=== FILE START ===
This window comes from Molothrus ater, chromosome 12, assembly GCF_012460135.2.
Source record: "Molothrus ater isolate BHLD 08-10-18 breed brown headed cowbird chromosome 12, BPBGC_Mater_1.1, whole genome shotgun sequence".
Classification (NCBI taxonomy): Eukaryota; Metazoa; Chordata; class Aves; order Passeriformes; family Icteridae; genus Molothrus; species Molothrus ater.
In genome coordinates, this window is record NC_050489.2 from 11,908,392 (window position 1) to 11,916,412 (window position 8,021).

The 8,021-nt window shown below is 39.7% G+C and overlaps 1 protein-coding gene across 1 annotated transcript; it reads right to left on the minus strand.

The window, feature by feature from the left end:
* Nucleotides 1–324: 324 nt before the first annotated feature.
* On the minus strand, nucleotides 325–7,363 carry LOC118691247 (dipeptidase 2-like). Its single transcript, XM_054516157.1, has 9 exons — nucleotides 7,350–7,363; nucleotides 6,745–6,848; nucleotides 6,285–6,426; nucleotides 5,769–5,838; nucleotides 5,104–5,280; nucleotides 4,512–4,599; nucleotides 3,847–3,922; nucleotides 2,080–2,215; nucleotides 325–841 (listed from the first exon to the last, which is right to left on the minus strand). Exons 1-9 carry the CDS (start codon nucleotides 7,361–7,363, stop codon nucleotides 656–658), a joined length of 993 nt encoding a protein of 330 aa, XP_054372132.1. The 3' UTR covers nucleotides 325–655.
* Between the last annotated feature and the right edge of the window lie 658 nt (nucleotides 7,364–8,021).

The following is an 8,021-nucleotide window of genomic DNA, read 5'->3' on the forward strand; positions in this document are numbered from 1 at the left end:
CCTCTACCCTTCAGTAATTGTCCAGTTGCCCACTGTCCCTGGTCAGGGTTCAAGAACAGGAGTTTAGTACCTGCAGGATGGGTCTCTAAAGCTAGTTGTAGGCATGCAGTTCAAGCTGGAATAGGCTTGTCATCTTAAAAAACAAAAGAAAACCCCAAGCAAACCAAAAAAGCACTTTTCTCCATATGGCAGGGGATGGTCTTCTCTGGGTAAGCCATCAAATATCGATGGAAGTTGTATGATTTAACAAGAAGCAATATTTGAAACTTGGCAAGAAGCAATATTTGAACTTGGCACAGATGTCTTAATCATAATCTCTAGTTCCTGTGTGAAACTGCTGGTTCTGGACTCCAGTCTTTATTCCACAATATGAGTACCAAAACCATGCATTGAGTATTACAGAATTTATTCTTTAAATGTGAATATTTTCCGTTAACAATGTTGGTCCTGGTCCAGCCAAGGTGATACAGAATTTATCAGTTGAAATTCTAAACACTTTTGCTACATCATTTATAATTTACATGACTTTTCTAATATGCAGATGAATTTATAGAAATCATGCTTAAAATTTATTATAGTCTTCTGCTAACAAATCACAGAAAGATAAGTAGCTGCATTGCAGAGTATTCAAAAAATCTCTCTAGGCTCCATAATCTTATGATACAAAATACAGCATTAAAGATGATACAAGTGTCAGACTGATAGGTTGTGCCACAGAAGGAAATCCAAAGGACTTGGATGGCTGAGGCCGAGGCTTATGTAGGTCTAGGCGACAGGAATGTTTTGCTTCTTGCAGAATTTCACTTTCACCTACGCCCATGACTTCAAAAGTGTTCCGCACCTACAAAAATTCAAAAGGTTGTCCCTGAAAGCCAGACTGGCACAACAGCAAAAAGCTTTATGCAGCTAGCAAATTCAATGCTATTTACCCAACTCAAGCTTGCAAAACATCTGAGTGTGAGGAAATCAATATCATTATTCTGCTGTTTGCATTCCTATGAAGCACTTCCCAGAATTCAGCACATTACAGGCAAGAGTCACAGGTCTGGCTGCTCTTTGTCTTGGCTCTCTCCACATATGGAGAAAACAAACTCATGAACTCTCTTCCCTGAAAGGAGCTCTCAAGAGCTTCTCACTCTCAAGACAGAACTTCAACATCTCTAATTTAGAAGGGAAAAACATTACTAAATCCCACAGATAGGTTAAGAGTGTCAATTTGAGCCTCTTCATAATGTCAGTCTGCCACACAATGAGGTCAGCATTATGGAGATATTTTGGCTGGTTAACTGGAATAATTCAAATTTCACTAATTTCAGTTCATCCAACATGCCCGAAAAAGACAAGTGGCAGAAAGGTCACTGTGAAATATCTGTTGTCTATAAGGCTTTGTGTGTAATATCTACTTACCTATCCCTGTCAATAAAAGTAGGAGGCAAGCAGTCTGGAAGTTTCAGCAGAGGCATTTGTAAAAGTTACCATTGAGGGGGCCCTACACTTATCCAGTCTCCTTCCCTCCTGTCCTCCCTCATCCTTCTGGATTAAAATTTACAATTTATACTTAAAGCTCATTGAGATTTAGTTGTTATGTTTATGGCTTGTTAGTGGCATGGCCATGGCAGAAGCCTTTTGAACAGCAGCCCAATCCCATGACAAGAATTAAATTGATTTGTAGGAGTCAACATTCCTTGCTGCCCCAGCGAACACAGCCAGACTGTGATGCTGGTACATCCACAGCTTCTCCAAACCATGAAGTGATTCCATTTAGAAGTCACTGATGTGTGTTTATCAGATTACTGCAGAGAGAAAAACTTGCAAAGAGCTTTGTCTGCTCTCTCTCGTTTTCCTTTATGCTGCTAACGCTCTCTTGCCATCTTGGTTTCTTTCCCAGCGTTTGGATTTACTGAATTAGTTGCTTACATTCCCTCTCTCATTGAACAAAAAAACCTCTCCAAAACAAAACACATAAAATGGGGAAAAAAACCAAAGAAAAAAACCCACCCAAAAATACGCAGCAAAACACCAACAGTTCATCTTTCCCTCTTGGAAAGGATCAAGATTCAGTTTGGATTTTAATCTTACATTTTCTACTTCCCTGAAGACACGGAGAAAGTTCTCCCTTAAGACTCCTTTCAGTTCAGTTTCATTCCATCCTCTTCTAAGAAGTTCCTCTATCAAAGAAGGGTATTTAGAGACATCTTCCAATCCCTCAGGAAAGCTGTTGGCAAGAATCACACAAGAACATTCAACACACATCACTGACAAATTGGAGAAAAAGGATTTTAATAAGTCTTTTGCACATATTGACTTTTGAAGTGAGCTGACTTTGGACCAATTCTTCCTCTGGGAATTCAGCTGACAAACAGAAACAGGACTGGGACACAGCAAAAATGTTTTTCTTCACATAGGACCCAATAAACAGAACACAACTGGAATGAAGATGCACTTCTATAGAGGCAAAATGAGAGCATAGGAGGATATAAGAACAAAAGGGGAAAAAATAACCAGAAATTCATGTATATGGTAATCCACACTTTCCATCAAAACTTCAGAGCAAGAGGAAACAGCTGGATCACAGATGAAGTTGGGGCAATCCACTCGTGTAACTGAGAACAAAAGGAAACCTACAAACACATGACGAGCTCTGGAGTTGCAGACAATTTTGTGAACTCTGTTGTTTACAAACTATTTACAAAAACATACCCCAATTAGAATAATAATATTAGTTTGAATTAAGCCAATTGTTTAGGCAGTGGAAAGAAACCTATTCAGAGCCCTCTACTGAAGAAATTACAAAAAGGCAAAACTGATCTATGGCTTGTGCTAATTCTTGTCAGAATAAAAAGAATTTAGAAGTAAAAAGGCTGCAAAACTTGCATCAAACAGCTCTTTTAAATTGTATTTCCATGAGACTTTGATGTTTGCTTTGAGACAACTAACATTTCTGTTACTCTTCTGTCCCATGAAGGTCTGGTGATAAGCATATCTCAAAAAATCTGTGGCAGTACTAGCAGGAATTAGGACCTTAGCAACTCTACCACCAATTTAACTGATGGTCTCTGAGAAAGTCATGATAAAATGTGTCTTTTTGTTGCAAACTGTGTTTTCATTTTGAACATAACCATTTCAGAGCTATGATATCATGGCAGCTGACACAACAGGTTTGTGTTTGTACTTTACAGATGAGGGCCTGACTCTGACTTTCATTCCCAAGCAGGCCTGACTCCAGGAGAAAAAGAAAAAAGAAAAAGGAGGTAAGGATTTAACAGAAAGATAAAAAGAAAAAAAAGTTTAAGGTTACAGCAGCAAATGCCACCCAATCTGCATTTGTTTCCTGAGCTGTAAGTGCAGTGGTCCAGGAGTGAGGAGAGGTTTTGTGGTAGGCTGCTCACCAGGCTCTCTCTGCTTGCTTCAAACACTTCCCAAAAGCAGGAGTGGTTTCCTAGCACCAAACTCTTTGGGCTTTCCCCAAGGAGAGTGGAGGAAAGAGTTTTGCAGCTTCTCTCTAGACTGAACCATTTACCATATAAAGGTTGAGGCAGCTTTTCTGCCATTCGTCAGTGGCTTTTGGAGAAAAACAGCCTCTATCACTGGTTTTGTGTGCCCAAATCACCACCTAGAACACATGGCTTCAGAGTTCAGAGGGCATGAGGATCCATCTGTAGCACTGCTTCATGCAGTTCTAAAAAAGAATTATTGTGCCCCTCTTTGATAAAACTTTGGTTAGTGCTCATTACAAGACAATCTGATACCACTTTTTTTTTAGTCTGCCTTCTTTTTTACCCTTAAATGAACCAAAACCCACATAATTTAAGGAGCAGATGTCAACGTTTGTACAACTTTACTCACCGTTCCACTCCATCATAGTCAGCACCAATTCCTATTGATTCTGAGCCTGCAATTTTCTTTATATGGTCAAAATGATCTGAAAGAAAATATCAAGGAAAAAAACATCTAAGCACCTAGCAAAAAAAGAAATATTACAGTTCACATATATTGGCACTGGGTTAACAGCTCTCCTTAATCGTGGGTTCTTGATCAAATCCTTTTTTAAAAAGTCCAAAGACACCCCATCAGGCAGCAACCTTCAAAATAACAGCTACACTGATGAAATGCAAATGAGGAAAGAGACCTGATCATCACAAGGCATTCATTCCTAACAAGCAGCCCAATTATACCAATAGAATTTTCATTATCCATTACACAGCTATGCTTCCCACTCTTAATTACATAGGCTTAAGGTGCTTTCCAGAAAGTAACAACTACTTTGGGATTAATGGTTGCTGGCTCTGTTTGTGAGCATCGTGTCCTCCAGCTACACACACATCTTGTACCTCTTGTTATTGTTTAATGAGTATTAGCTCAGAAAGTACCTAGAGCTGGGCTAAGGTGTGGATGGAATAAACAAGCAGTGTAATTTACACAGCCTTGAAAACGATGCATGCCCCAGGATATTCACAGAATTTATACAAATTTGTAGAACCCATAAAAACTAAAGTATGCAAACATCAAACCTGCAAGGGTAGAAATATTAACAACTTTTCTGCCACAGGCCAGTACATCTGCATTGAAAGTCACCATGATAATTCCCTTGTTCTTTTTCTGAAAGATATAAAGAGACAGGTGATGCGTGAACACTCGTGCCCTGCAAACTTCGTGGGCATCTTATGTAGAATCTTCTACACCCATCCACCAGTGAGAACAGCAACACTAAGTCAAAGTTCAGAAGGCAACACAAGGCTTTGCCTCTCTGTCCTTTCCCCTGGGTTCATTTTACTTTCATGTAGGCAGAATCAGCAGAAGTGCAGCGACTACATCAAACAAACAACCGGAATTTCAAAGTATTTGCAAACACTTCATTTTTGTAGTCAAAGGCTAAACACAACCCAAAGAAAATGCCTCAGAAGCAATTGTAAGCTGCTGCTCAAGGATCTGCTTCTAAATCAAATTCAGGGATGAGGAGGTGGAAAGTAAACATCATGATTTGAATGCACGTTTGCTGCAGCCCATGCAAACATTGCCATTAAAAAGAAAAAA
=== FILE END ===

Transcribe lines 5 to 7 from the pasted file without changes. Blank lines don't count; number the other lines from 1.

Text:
The 8,021-nt window shown below is 39.7% G+C and overlaps 1 protein-coding gene across 1 annotated transcript; it reads right to left on the minus strand.

The window, feature by feature from the left end:
* Nucleotides 1–324: 324 nt before the first annotated feature.